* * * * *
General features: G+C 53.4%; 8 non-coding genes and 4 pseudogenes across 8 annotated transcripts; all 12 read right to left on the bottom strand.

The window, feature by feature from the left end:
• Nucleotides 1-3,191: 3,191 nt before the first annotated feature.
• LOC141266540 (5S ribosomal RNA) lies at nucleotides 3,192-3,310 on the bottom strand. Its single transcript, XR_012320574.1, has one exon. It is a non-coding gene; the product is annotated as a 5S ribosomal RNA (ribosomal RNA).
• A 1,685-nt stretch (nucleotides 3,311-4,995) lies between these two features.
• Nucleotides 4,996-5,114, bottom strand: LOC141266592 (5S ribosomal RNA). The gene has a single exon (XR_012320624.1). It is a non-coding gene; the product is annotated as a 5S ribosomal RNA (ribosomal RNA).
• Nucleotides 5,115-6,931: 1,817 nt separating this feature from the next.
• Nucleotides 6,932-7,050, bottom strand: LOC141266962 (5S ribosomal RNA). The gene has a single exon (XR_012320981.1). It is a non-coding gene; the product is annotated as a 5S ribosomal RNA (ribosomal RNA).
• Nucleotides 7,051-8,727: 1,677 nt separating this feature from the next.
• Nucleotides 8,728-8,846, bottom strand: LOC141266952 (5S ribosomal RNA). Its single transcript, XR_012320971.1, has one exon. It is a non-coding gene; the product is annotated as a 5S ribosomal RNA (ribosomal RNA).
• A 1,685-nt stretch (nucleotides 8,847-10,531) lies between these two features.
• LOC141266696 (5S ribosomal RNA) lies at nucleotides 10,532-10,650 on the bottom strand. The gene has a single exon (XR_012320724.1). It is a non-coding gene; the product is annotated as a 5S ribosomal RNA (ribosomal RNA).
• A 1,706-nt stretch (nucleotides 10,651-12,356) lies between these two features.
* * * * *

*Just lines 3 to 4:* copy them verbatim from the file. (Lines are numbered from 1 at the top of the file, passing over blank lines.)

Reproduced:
• Nucleotides 1-3,191: 3,191 nt before the first annotated feature.
• LOC141266540 (5S ribosomal RNA) lies at nucleotides 3,192-3,310 on the bottom strand. Its single transcript, XR_012320574.1, has one exon. It is a non-coding gene; the product is annotated as a 5S ribosomal RNA (ribosomal RNA).